Still though, there are some positive things coming from these new properties. Schenectady County can attest to that.
Schenectady wants to drop property taxes 1 percent
Last week, Schenectady Mayor Gary McCarthy proposed a 1 percent decrease in the county’s property taxes next year. if it goes, this would be the third-straight year the county reduced taxes. Last year, local lawmakers agreed to reduce taxes four percent.
The 2016 reduction came about because lawmakers assumed the projections about Rivers Casino revenue would be in line with the property’s actual performance. What is encouraging is that, even though the casino is underperforming, taxes are still trending down.
The latest budget from the county expects $30.78 million in tax revenue from Rivers next year. That is $1 million higher than 2017 numbers.
A one percent tax decrease may not sound that impressive. It does amount to about $13 in taxes per individual. More importantly, it is helping establish a trend in a county with the highest combined county, city, and school property taxes in the area.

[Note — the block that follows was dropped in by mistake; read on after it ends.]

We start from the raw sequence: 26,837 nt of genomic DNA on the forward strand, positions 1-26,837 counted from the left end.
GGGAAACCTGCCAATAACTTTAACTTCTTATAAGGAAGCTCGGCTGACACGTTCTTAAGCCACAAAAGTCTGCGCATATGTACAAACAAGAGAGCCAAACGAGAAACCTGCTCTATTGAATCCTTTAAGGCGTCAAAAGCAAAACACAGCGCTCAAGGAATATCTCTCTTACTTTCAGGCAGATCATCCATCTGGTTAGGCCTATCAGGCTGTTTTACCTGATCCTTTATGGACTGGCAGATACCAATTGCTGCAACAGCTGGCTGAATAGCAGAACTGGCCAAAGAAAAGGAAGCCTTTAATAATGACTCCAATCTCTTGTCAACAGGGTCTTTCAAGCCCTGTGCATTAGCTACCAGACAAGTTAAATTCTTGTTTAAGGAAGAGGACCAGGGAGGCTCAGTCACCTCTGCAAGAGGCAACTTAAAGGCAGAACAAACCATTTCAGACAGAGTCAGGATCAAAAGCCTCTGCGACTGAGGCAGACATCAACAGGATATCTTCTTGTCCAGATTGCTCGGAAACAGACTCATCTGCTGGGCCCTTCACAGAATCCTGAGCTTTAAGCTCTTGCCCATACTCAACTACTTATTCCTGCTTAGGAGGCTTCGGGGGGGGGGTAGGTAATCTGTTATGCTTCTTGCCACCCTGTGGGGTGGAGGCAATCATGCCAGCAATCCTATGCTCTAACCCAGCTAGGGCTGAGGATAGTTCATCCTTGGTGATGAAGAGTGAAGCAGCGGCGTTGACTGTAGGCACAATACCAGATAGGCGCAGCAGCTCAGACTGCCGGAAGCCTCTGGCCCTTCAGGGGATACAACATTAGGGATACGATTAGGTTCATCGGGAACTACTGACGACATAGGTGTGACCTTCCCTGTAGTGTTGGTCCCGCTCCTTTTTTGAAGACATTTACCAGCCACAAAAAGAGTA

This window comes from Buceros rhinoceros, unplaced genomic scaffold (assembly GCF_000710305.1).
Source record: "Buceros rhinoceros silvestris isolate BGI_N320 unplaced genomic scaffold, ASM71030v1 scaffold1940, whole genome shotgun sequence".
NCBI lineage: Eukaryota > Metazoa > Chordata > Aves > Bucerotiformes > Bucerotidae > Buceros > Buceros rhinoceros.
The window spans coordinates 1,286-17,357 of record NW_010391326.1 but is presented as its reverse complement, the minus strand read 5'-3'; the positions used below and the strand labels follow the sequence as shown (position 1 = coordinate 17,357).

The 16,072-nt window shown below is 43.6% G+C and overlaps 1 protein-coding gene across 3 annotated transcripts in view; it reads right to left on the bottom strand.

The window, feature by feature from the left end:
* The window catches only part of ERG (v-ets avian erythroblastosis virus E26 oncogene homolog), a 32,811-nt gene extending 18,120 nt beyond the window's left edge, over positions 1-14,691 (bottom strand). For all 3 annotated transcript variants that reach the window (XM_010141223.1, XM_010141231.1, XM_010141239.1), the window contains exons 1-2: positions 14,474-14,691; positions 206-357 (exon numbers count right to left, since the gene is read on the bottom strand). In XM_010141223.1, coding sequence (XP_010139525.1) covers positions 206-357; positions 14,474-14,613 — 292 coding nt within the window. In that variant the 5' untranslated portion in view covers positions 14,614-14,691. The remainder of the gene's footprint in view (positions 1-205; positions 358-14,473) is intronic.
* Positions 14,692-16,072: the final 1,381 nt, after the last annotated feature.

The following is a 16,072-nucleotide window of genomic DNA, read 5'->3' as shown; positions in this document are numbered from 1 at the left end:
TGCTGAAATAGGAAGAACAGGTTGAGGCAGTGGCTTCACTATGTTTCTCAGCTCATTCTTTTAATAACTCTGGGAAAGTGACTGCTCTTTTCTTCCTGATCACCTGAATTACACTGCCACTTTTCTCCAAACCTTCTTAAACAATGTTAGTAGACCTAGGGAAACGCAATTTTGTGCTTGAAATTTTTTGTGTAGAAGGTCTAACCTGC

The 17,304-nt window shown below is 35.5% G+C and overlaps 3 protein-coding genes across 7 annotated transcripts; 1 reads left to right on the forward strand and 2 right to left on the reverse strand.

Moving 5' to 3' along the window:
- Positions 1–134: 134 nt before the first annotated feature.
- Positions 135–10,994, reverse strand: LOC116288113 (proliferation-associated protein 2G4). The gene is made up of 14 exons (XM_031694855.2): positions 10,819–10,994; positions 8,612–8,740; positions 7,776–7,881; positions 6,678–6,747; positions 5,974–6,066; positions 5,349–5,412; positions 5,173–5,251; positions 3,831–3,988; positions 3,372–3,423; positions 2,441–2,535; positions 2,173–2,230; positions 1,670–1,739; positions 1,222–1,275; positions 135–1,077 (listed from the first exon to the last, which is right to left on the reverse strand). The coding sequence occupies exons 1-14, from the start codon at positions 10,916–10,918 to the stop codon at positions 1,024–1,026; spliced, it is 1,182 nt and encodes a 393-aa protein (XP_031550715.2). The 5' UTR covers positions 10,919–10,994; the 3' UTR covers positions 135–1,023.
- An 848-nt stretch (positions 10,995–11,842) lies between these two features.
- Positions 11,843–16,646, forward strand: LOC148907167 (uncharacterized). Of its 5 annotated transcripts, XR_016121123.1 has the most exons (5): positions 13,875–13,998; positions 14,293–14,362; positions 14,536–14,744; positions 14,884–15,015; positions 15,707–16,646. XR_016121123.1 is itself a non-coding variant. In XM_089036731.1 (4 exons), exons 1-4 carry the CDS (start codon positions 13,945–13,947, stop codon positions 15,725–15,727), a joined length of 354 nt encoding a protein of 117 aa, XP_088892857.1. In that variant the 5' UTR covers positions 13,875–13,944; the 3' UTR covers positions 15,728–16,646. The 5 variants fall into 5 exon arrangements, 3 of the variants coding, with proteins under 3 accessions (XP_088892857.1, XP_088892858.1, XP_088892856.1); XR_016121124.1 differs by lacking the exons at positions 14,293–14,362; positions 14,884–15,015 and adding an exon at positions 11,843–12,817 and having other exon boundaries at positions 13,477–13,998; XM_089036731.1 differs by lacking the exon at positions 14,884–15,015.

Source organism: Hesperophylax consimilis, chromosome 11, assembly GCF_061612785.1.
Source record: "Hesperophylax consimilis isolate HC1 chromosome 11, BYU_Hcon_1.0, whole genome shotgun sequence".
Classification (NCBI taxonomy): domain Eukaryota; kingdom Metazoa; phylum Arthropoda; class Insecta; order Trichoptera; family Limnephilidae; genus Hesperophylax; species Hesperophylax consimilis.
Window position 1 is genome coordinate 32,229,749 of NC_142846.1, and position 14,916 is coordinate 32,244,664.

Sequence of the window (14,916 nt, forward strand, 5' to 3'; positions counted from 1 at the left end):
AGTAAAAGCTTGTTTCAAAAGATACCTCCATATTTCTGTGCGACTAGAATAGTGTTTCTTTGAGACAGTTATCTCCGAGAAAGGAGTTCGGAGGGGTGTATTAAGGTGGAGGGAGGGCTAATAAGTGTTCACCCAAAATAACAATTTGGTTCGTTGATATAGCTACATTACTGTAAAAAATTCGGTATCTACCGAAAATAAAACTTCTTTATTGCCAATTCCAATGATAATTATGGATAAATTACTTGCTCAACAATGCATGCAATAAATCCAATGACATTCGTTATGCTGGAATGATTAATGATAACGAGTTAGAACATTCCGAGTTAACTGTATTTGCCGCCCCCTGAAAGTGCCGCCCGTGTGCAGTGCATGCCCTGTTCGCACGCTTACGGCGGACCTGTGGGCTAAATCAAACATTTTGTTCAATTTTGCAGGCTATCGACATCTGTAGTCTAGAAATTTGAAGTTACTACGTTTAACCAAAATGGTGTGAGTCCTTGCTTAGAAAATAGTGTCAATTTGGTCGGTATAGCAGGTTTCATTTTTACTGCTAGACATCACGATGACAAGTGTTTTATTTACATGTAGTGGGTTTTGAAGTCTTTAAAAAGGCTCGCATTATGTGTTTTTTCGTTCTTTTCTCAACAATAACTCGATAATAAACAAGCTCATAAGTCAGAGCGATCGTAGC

Even with the underwhelming performance, McCarthy is still thrilled with the property so far, per the Daily Gazette:
“It’s multiple millions of dollars in revenues, thousands of new jobs, it transformed a brownfield that sat there underutilized and abandoned. It’s significant.”
Not every county benefits as much from Rivers Casino
Certainly Schenectady County is happy enough with Rivers Casino so far. Not every county benefits quite as much as that one though.
Rivers pays 10 percent tax on table games earnings and a state-high 45 percent on slot machines. The state divies up the money as follows:
- 80 percent to schools
- 10 percent to Schenectady County and the city of Schenectady
- 10 percent divided among surrounding counties
“There’s no question it’s a significant amount of money,” said Saratoga County Administrator Spencer Hellwig told the Daily Gazette. “We’re talking hundreds of thousands of dollars. You can’t discount it as immaterial.”
However, not every county relies heavily on Rivers the way Schenectady is. As Matthew Osenfort of Montgomery County explains, it is enough money to be useful, but it is not going to a difference-maker when lawmakers put together a budget.
Nonetheless, there is something good coming out of these upstate casinos, even though the revenues still have a long way to go.